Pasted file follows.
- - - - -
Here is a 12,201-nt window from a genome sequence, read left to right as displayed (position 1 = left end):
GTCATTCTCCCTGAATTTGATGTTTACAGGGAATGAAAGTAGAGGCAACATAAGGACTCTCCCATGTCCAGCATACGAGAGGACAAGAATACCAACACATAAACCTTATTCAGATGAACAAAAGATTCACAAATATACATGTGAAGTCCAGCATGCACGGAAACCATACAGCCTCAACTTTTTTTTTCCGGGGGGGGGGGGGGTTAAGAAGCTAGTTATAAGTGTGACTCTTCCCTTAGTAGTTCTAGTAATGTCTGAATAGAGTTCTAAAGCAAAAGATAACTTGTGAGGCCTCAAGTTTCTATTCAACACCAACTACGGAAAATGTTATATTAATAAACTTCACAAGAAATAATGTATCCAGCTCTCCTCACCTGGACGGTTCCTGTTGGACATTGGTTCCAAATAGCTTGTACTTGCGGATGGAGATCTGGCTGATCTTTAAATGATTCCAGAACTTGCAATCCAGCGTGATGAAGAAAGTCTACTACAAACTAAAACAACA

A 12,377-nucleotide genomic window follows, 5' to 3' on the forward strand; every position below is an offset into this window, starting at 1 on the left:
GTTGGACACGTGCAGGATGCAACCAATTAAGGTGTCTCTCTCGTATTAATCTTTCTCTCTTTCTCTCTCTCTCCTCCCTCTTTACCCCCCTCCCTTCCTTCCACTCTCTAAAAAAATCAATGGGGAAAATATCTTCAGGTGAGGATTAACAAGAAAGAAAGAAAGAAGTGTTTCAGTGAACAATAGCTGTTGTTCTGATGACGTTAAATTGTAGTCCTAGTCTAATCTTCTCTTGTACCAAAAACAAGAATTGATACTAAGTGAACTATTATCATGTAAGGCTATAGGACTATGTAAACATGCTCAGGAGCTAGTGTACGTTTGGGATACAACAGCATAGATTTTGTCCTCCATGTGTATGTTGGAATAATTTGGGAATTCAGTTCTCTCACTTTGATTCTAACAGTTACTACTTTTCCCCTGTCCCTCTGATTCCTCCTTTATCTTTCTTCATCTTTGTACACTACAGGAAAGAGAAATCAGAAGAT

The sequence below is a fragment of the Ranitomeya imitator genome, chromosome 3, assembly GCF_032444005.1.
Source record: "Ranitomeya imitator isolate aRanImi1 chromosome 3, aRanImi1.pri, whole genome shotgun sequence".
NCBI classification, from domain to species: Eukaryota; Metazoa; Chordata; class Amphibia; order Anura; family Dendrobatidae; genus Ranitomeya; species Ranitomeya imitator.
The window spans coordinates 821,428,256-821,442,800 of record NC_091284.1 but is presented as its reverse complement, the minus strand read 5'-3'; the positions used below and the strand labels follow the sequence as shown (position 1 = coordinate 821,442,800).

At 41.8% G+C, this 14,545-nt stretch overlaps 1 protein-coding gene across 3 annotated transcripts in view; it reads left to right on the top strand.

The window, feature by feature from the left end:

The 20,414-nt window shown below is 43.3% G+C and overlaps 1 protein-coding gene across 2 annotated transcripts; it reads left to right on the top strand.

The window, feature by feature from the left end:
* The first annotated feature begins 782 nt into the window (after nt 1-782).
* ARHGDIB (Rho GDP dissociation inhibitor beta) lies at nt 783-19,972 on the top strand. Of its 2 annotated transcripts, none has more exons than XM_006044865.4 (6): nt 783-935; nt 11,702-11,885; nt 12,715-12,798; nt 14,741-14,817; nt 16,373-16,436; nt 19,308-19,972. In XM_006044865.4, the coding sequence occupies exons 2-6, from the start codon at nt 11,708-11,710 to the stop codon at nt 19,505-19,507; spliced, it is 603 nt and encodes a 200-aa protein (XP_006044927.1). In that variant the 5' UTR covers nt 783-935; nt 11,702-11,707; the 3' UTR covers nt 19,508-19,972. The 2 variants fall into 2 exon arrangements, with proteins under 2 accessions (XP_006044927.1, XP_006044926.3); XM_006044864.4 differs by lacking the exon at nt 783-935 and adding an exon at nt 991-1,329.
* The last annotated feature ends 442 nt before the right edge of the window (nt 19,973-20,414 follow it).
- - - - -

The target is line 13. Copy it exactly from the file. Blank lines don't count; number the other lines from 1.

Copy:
* The first annotated feature begins 782 nt into the window (after nt 1-782).